Activists blanket North Carolina on early voting's final day

President of the North Carolina state NAACP Rev. William Barber speaks at a news conference in Wilson, N.C. AP Photo, Gary Robertson.

WILSON, N.C. (AP) — Voting activists and volunteers fanned out across the presidential battleground of North Carolina on Saturday's final day of early in-person voting to urge undecideds and the otherwise uninterested to cast ballots in close races for president, U.S. Senate and governor.

Union representatives, social and fiscal conservatives and gay rights and civil rights groups rallied, canvassed neighborhoods and staffed phone banks as early voting closed at 1 p.m. in all 100 counties. People in line at that time still were allowed to vote. Once the deadline passed, groups and the candidates themselves quickly pivoted their focus toward Election Day.

Preliminary early voting totals by mid-afternoon showed just over 3 million people have cast ballots in-person or by mail, a 10 percent increase over the previous record set in 2012, according to State Board of Elections data. For in-person voting alone, the increase was even higher at 13 percent. The numbers were expected to increase.

But percentages for Democratic and black voters remained lower compared to four years ago. Blacks comprised 22 percent of the early vote compared to 27 percent during the last presidential election, when Republican Mitt Romney won the state. Unaffiliated and Republican vote totals were higher compared to 2012.

Before a march in Wilson, about an hour east of Raleigh, NAACP state president the Rev. William Barber dismissed arguments that there's a lack of enthusiasm at the polls because President Barack Obama isn't on the ballot.

Barber blamed the lower total in large part on what he called Republicans' efforts to limit early voting hours in some counties and recent efforts by individuals to challenge voter registrations. A federal judge on Friday ordered registrations to be restored in three counties for what could be thousands of challenged voters.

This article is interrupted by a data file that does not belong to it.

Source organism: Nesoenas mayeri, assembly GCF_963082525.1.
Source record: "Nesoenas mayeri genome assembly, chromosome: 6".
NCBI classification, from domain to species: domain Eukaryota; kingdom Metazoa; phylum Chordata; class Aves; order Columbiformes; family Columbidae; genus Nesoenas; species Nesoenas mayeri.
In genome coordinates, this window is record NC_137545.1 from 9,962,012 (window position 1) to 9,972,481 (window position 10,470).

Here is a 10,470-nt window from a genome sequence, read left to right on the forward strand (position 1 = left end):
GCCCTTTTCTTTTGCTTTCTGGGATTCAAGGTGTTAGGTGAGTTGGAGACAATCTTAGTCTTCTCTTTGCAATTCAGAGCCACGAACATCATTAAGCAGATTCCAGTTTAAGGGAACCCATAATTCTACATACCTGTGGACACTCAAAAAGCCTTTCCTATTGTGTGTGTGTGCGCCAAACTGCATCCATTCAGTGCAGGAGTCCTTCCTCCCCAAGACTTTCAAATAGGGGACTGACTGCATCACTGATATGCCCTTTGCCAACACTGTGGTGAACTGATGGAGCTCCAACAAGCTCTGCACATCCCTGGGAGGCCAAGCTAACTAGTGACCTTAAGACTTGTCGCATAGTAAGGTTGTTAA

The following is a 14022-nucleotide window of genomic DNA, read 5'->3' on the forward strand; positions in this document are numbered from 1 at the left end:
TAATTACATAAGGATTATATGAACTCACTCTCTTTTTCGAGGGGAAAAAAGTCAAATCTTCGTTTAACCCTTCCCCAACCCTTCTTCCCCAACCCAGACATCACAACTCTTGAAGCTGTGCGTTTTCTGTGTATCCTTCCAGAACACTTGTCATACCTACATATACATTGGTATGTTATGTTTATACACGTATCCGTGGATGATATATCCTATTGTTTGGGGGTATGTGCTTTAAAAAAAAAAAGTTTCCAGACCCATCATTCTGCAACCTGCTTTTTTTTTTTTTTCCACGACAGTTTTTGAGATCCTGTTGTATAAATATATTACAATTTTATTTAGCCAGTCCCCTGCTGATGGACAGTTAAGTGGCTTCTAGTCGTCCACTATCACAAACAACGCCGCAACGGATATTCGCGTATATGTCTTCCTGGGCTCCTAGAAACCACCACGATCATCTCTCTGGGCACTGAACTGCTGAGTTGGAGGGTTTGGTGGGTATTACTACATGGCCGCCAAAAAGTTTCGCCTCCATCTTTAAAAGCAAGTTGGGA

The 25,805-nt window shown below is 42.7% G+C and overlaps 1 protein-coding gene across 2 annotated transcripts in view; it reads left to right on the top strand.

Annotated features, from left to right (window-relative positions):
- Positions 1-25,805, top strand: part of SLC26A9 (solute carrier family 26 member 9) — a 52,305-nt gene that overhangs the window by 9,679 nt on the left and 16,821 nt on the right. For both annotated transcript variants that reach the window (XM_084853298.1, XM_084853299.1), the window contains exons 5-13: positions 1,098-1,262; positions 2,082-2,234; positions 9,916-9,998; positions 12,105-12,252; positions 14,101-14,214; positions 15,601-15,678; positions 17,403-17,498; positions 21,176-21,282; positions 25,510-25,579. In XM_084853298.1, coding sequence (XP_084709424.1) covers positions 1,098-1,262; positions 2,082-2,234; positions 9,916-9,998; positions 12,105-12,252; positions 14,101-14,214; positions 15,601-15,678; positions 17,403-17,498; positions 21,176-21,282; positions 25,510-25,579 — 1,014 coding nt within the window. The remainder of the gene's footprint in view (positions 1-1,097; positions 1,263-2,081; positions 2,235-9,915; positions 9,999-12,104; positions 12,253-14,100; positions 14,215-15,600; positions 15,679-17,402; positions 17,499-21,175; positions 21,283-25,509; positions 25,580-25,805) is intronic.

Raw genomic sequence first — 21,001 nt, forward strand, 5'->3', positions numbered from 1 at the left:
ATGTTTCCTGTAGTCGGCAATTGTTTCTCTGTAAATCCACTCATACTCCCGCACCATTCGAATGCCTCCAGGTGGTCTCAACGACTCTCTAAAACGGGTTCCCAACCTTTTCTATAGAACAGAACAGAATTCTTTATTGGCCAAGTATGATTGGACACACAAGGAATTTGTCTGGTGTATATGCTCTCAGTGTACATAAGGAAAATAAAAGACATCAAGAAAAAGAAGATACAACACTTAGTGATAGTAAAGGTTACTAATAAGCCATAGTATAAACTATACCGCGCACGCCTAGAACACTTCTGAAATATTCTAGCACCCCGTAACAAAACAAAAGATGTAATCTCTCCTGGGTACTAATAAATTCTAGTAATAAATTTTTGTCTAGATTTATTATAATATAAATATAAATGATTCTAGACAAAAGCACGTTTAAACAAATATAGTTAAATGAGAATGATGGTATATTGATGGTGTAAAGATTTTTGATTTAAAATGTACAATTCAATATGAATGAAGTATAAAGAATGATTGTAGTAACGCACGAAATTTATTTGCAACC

"We better vote, simply because people have tried to take the right," Barber said outside a Wilson church. "The heart and soul of this national are truly on the ballot."

Marching down a street lined with black-owned barbershops and other businesses, Barber led a group of about 50 activists across the railroad tracks to the early voting site downtown, where at least 200 people were waiting in line by late morning. Among them were William and Nedra Parks, a black couple inclined to support Democratic candidates. Nedra Parks said Democratic nominee Hillary Clinton and Obama support many of the same policies.

"At 61, I've seen a lot of stuff and I've been through a lot of stuff," said William Parks, a mechanic at a plastics plant. "I've been through the Republicans and I've been through the Democrats ... and I feel like the Democrats are a little bit more important to black people."

In Republican-leaning Johnston County, activists with the conservative-leaning Americans for Prosperity carried computer tablets as they walked through a neighborhood of starter homes and tried to contact registered voters who, according to group data, vote irregularly but are aligned with the group's limited-government goals. AFP hung placards on doors urging people to vote against Democratic U.S. Senate candidate Deborah Ross. The placards cited her votes to raise sales taxes during her time in the General Assembly.

By midday, the group had already made 21,000 phone calls opposing Ross and knocked on 1,500 doors, state director Donald Bryson said.

The activists faced tough going in the Riverwood community — knocks on doors often were unanswered or met by barking dogs. They came across Kurt Bienias, 55, an Air Force veteran who said he initially didn't care for Ross or Republican incumbent Richard Burr. He thinks Burr has been in office too long and he isn't convinced that Ross fully supports veterans and respecting the U.S. flag. Anti-Ross groups have highlighted her time lobbying for the American Civil Liberties Union.

Bienias, a registered Republican, said he ended up voting for Burr to try to keep a counterbalance in Washington.

After watching so many TV ads, "I couldn't tell the difference between the two," Bienias said while taking a break from yard work. But "if Clinton does win, the last thing that I want is to have a Democratic Congress behind her."

Ross and Burr also campaigned Saturday, as did Gov. Pat McCrory and Democratic challenger Roy Cooper. McCrory spoke at Republican presidential nominee Donald Trump's afternoon rally in Wilmington.


Copyright 2016 The Gayly - 11/6/2016 @ 8:15 a.m.